Phenothiazine was first tested as a possible insecticide against mosquito larvae by Bulger (6, 8), who found that it was more toxic than rotenone, being effective at a concentration of 1:1,000,000. These results were so promising that the Division of Control Investigations made tests on a variety of insects, with the following results: Phenothiazine in benzene and acetone solutions was not toxic to house flies. Against silkworms a dose of 0.06 mg per gram of body weight by the sandwich method gave a rapid kill, indicating that phenothiazine is considerably more toxic than lead arsenate. In toxicity to the tent caterpillar phenothiazine was superior to lead arsenate. Phenothiazine was not effective against mealybugs on coleus and Jerusalem cherry.





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Foliage tests on plum, apple, peach, quince, coleus, beans, Jerusalem cherry, and citrus seedlings showed no material injury by sprays containing 2 pounds of phenothiazine in 50 gallons of water.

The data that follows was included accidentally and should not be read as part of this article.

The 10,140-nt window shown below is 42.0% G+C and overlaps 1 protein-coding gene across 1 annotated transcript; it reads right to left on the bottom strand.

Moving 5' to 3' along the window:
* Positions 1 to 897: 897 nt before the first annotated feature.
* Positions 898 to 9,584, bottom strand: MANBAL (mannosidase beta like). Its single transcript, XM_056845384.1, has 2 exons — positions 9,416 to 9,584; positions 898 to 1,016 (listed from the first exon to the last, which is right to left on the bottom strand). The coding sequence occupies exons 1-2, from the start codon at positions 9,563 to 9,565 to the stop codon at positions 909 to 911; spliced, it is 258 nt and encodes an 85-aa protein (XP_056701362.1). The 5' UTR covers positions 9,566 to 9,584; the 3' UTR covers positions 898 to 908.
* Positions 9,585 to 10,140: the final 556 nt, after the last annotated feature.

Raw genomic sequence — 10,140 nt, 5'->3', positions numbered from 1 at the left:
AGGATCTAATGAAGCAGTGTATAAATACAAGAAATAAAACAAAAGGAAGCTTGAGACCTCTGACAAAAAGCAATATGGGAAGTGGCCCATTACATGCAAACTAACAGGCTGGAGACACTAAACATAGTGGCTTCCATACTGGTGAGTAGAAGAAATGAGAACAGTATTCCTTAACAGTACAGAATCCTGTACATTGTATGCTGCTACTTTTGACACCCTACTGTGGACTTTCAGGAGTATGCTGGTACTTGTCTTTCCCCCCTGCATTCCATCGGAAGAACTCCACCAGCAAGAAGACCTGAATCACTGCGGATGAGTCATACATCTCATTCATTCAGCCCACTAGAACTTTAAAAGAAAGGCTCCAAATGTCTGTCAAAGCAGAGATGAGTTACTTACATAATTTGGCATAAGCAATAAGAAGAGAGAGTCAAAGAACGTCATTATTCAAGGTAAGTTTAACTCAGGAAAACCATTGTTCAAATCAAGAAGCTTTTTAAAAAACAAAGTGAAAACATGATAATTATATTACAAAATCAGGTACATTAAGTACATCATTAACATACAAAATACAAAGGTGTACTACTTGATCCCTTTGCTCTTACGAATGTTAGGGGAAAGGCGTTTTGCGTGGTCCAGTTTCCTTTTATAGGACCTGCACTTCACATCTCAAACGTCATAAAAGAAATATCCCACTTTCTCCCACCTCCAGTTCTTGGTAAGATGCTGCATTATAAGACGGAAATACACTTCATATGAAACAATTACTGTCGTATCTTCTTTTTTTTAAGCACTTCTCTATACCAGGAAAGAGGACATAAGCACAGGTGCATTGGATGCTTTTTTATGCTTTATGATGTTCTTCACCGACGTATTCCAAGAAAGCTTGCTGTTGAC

Tests on house flies in another laboratory (12) verified the fact that phenothiazine was not toxic when applied in benzene or acetone solution, but showed that when applied as a dust it was very toxic in 24 hours and had no repellent action. Tests of other workers (L_1) also showed phenothiazine to be very toxic to the silkworm.

The use of synthetic organic compounds as insecticides to replace the arsenicals is discussed in the Annual Report of the Chief of the Bureau of Entomology and Plant Quarantine, 1935 (18).

The possibilities of phenothiazine as an insecticide have been mentioned in the Bureau of Entomology and Plant Quarantine News Letter at various times. A brief summary of its toxicity to codling moth and other lepidopterous larvae is found in the May 1934 issue.

Brief mention has been made of phanothiazine, or of the type of synthetic organic compounds of which it is a member, as a possible insecticide (14, 15, 16).
Popular articles have appeared pointing out the possible uses of phenothiazine as an insecticide (1, 2, 3, 9, 17).

CHEMISTRY OF PHENOTHIAZINE

Phenothiazine is a product of the reaction between diphenylamine and
sulphur, which can be expressed as follows:
H H

N
1 + 2S, I H2S
\ /,,,, 7k--., S -.

To improve the yield of phenothiazine and to lower the temperature at which the reaction takes place, various catalysts have been employed. For production in quantity it has been found that when a trace of iodine is added the reaction proceeds almost quantitatively at about 1800 C. The resulting material is practically 100 percent pure. When recrystallized from a suitable solvent, such as benzene or toluene, it occurs as light yellow leaflets melting at 1800 C.